A system consists of a 8x10 hex map on which are randomly placed 20+1d10 worlds (well, mostly random — the rules stipulate that you can choose where to place the last 10 or so in order to make sure worlds have access to other worlds in a way that you want). Each world has several characteristics reminiscent of Traveller: Atmosphere, Temperature, Biosphere, Population, Tech Level and Tags. There are two big differences, however. Biosphere refers to how the native life relates to humanity and Tags are a plethora of descriptors that give depth and flavor to the world itself. The rules suggest two for each planet. Further, the descriptions of these Tags come with what are called Complications — what amount to campaign and adventure seeds.
Thus, I gleefully filled out a hex sheet with planets in order to flesh out the Black Reach Sector. The results were challenging — just the way I like them. The dice came up with three hive worlds which could be a stand-in for my version of the sector capital. However, one had a low tech level and another had the tag Xenophiles — hardly appropriate for a world that had just been decimated by an alien (ork) invasion.
This left me with only one candidate: Thick Atmosphere, Warm Temperature, Immiscible Biosphere, Population in the Billions (of course), a TL of 4 (which is Imperial normal), and has the Tags Floating Cities and Tomb World.
This implies that when colonists first arrived at Black Reach, they found an environment that was completely hostile to human beings — the atmosphere was too thick and the local flora and fauna were too toxic for human consumption. Their answer was to build a floating colony suspended in the upper (and therefore thinner) atmosphere where they could create their own (separate) ecosystem. This solution proved to be so wildly successful that the original floating colony grew to be one of many hive cities flying above a planet surface no human would think to set foot upon. As a result, no one realizes that Black Reach is actually a tomb world, where Necrons patiently await for a food source to awaken them from their slumber (and in turn, the Necrons have failed to awaken because the potential smorgasbord of all those hive cities are miles beyond their reach).
All of this also strongly suggests the reason why adventurers are needed on Black Reach. During the fighting of the ork invasion, the mechanism that kept one of the hive cities afloat was heavily damaged. As a result, the city descended onto the surface of the planet somewhat in tact.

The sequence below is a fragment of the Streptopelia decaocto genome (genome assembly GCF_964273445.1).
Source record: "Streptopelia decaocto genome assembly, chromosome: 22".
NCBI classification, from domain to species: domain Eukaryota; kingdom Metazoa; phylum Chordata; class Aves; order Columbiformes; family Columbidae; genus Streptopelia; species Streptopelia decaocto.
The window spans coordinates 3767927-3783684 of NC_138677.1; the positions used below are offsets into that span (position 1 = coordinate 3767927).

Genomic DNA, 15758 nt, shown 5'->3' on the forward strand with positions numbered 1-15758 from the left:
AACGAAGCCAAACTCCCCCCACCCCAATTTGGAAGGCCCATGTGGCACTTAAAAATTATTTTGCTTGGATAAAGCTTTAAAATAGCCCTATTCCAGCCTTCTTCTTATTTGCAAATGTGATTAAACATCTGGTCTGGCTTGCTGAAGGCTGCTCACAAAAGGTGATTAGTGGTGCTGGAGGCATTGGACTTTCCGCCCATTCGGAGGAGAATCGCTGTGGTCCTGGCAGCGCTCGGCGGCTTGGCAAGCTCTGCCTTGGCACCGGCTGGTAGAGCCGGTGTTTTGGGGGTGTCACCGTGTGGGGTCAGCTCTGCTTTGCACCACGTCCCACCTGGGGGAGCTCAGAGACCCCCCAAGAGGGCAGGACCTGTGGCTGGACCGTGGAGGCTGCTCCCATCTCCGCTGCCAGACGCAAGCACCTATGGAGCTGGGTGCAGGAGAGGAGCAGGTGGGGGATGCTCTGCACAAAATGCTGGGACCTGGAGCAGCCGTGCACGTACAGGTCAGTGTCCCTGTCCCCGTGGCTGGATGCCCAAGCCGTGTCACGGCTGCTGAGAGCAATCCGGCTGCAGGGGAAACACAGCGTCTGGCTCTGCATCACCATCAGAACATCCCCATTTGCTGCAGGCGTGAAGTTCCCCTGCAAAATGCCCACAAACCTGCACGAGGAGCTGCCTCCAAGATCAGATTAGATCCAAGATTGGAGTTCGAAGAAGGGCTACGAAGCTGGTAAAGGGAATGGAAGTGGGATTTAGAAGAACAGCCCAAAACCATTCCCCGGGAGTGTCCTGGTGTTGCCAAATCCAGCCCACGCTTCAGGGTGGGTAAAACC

Various factions from around the sector have become aware of one of several things that were in the hive city when it crashed to the surface. They are now in great need of expendable resources to descend onto the surface to recover these valuables (can anyone say tent pole megadungeon?)
The upside of this setup is manifold:
- I can justify a remnant ork population holed up in the hive city.
- Native flora and fauna can not only be found throughout, but be as wild, alien, surprising and toxic as I want them to be.
- Resource management becomes critical. The only food available is the food you bring in — even eating foodstuff found inside the city can run the risk of contamination. Filter masks are necessary to avoid having the air become toxic over time. Making sure the ride back home is secure becomes a real concern.
- The thick atmosphere justifies a constant fog of war — literally. Regardless of light source, line of sight is going to be severely limited.
- Has the hive city landed near a Necron tomb? Is there enough food that some have arisen from their slumber? If so, will an adventuring party inadvertently give them access to a transport to the billions who live above?
- Regardless of whether or not an adventuring party ever takes advantage of the Letter of Marque to go world hopping around the sector, this hive city, its denizens and the riches it holds will always be there to fall back on when a party wants a good, creepy and possibly rewarding adventure.